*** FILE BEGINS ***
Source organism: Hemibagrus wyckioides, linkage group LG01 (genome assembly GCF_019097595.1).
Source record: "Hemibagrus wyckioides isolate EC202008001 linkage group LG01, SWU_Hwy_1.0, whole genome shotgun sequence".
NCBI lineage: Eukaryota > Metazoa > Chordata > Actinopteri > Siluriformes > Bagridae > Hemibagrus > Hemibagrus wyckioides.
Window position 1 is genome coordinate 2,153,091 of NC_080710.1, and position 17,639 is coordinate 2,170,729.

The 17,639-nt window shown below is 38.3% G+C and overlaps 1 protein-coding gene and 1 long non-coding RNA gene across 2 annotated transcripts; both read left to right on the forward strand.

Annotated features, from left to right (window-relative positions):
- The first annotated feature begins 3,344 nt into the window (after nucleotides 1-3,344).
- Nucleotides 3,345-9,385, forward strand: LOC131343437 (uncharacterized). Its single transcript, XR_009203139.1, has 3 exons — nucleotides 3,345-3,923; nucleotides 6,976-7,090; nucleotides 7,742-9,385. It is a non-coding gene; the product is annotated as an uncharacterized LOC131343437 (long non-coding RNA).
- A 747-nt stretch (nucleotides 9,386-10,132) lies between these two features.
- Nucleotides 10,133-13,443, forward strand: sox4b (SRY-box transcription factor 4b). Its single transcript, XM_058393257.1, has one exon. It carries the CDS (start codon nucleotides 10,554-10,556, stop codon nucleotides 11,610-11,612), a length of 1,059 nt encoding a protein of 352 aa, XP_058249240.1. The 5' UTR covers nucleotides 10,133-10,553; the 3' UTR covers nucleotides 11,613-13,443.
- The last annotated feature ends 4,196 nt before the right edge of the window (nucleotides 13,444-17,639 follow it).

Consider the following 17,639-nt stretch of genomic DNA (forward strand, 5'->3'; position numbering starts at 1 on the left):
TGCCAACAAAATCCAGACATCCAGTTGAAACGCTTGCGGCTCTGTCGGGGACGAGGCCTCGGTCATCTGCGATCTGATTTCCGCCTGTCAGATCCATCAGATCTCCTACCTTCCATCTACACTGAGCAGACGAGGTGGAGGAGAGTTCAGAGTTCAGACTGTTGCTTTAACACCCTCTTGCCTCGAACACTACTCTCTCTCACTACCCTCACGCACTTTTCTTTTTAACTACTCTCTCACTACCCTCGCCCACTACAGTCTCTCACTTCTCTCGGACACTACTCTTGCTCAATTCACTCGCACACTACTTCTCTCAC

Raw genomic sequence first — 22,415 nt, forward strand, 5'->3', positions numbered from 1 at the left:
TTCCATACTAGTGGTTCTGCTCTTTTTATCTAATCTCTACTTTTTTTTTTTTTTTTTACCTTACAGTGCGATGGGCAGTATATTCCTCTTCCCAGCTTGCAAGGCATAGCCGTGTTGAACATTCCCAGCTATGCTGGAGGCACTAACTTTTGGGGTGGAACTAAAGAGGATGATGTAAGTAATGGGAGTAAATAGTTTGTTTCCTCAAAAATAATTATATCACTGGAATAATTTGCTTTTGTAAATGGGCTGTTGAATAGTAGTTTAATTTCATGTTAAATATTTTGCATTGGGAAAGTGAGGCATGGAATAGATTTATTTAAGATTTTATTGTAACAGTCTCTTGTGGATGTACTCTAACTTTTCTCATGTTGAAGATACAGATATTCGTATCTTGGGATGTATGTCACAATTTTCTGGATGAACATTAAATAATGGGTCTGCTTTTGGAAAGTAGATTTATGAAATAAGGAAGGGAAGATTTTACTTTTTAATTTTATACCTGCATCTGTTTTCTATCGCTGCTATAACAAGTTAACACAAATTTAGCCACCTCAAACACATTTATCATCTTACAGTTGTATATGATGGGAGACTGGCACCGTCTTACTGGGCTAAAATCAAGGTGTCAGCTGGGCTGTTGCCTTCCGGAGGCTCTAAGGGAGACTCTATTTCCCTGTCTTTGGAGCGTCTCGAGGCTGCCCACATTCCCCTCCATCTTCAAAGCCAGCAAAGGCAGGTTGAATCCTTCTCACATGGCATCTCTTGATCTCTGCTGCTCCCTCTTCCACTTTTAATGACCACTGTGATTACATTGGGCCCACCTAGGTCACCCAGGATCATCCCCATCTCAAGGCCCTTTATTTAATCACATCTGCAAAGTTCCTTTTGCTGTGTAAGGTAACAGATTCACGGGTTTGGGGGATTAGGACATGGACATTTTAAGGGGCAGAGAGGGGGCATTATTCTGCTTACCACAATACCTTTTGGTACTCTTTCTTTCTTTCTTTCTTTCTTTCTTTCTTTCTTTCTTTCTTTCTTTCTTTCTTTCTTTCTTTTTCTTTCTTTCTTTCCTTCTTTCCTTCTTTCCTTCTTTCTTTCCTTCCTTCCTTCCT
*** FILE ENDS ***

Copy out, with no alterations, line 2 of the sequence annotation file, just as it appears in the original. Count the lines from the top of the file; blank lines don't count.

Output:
Source record: "Hemibagrus wyckioides isolate EC202008001 linkage group LG01, SWU_Hwy_1.0, whole genome shotgun sequence".